Half of all Britons can't even spel [sic]
... screamed the headline, wittily.
Naturally, the usual suspects—such as computer spell-checkers—were held up for blame, but the really stupid fucking comment came from John Gledhill of the Spelling Society (of which, more later).
"It's not the fault of the teachers, nor of the students, but of the archaic spelling system which they have to learn," he said.
"In effect, we are still using 16th-century spelling for a 21st-century language."
John Gledhill is a stupid fucking cunt; of course it is the fault of the teachers and of the students that they are unable to spell their own language: in fact, it's a fucking disgrace.
Amongst other things, Samuel Johnson published the first English Dictionary—in an attempt to standardise spelling—on 15 April 1755, so, whilst there may have been some changes, it isn't as though the students are being caught out by a mutable standard, is it?
So, yes, it is the fault of teachers and students.
However, all is not as it seems. You see, I thought that John Gledhill might simply be a disingenuous prick, frightened of annoying the teaching lobby. But no, John Gledhill has an agenda.
"How so?" I hear you ask. After all, from its monicker, surely one would assume that the Spelling Society is dedicated to ensuring the correct construction of the English language?
Um, no. For the Spelling Society is not quite what it seems.
The Spelling Society started in 1908 (as the Simplified Spelling Society), and has the aim of raising awareness of the problems caused by the irregularity of English spelling and to promote remedies to improve literacy, including spelling reform. The Spelling Society publishes leaflets, newsletters, journals, books and bulletins to promote spelling reform of the English language.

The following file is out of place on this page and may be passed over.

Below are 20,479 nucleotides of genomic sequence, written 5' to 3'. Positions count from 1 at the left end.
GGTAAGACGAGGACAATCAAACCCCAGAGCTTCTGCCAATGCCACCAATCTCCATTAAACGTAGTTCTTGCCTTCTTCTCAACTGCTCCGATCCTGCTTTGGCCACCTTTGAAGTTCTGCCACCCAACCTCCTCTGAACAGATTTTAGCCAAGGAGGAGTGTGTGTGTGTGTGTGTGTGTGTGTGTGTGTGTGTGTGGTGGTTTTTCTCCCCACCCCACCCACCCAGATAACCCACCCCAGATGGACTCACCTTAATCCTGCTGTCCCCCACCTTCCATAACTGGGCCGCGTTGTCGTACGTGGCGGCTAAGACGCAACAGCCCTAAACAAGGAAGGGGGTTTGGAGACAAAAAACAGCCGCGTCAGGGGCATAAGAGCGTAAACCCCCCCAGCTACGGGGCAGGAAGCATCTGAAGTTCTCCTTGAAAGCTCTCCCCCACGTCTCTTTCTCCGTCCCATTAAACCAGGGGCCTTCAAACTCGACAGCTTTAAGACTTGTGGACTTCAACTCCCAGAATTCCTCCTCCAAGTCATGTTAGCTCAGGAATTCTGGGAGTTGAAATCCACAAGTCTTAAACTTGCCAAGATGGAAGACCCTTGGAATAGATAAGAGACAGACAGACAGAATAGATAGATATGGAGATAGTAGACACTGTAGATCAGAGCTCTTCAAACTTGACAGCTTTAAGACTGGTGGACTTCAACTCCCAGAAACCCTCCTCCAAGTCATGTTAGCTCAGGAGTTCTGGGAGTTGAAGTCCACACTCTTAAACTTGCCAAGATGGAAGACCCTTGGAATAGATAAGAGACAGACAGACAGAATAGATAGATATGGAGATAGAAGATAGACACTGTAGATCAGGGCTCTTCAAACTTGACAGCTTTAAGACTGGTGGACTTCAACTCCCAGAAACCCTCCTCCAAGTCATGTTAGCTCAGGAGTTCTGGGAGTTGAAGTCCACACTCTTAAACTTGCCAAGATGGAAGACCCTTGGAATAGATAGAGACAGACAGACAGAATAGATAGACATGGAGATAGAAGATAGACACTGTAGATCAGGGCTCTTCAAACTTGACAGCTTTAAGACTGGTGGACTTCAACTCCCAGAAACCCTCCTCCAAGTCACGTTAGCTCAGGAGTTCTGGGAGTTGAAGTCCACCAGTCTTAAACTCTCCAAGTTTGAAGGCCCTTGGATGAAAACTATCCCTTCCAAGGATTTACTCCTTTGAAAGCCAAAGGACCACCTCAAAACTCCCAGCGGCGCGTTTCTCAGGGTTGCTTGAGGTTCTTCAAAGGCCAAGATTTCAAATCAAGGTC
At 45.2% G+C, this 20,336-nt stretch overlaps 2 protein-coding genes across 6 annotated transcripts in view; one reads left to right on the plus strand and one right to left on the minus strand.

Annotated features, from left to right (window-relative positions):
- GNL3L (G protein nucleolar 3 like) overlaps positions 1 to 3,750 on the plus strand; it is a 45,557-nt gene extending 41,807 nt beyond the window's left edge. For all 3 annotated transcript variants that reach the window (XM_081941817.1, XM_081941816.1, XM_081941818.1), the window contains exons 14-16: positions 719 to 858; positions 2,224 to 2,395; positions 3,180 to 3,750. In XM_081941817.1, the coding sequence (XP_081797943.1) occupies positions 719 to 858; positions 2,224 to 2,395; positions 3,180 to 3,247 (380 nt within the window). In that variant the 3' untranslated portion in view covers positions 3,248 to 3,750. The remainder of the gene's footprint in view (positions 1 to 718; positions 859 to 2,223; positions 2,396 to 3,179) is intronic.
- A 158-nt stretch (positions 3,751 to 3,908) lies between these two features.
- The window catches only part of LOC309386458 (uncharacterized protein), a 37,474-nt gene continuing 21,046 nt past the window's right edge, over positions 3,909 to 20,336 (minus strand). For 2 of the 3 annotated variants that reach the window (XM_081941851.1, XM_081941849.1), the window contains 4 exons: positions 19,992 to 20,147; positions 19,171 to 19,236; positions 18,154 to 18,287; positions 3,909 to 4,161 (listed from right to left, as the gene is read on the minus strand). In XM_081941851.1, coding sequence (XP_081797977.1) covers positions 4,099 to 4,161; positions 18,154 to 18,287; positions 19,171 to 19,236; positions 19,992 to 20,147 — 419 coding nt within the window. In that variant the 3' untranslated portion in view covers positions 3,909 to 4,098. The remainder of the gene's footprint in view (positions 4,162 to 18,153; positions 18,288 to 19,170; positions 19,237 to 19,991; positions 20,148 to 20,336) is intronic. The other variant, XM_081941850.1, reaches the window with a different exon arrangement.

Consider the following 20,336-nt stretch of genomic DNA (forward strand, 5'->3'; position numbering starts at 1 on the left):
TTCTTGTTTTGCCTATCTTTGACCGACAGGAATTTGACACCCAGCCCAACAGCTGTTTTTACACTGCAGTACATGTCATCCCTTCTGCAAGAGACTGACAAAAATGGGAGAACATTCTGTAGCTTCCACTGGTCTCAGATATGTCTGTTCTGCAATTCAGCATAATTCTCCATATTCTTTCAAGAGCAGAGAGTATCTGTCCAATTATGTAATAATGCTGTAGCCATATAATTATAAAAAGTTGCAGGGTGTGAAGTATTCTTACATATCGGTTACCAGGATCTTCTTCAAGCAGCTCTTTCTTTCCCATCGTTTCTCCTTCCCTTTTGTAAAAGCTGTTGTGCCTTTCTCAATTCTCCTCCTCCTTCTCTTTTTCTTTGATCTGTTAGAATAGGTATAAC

Or, to put it another way, the Spelling Society is an organisation with a vested interest in "proving" that the people of Britain cannot spell their own language.
I am pretty sure that many of them cannot, but this is a failure of our education system, not of our language. Further, your humble Devil does not support imposed systems of language any more than he does of government; the near-infinite subtlety of the English language is, in part, derived from the roots that influence the spelling of words.
The Spelling Society argues that, without our somewhat idiosyncratic constructions, children (won't somebody think of the children?)—especially those who are dyslexic (won't somebody think of the disabled children? If only our spelling was different, maybe Tiny Tim could be saved...)—would no longer have to be taught spelling (why?) and they could do more constructive things instead.
Thus, the SS argue for a simplification of the language. But, on the flipside, I have not needed to spend my precious time expanding my vocabulary by rote, for my knowledge of Latin and Greek allow me to ascertain the likely meaning of complicated words without actually having to sit down and learn them. Hence, our spelling system has saved me time.
Thus, I believe that the fulfillment of the Spelling Society's aims would, in fact, directly lead to a debasement and contraction of the English language and thus conjure a far duller world described with a paucity of linguistic allure.
And, at any rate, the SS should certainly be declaring their interest in an article such as that which appeared yesterday, rather than using a name that deliberately gives the impression that their perceived aims are the very opposite of the actuality. So fuck you John Gledhill, and fuck the Spelling Society.
Oh, and teachers?—don't think that you are off the hook, you useless fuckers...